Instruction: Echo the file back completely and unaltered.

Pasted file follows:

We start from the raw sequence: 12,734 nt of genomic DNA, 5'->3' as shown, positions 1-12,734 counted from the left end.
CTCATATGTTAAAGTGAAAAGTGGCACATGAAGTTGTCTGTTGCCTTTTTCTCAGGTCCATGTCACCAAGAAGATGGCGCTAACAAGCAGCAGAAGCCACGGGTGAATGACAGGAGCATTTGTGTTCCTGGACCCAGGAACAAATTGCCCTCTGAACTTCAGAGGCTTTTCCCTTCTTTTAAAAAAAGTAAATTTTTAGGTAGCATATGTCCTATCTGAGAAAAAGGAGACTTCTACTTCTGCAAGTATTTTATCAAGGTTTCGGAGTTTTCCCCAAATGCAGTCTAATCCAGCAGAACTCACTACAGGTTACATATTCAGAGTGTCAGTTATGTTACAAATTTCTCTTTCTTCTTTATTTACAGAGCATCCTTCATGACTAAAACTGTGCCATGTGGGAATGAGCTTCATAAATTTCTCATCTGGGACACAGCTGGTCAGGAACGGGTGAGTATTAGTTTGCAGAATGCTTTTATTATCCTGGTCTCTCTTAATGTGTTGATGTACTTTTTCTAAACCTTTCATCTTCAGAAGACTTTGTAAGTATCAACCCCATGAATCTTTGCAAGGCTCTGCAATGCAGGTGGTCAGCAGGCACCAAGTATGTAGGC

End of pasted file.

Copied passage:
We start from the raw sequence: 12,734 nt of genomic DNA, 5'->3' as shown, positions 1-12,734 counted from the left end.
CTCATATGTTAAAGTGAAAAGTGGCACATGAAGTTGTCTGTTGCCTTTTTCTCAGGTCCATGTCACCAAGAAGATGGCGCTAACAAGCAGCAGAAGCCACGGGTGAATGACAGGAGCATTTGTGTTCCTGGACCCAGGAACAAATTGCCCTCTGAACTTCAGAGGCTTTTCCCTTCTTTTAAAAAAAGTAAATTTTTAGGTAGCATATGTCCTATCTGAGAAAAAGGAGACTTCTACTTCTGCAAGTATTTTATCAAGGTTTCGGAGTTTTCCCCAAATGCAGTCTAATCCAGCAGAACTCACTACAGGTTACATATTCAGAGTGTCAGTTATGTTACAAATTTCTCTTTCTTCTTTATTTACAGAGCATCCTTCATGACTAAAACTGTGCCATGTGGGAATGAGCTTCATAAATTTCTCATCTGGGACACAGCTGGTCAGGAACGGGTGAGTATTAGTTTGCAGAATGCTTTTATTATCCTGGTCTCTCTTAATGTGTTGATGTACTTTTTCTAAACCTTTCATCTTCAGAAGACTTTGTAAGTATCAACCCCATGAATCTTTGCAAGGCTCTGCAATGCAGGTGGTCAGCAGGCACCAAGTATGTAGGC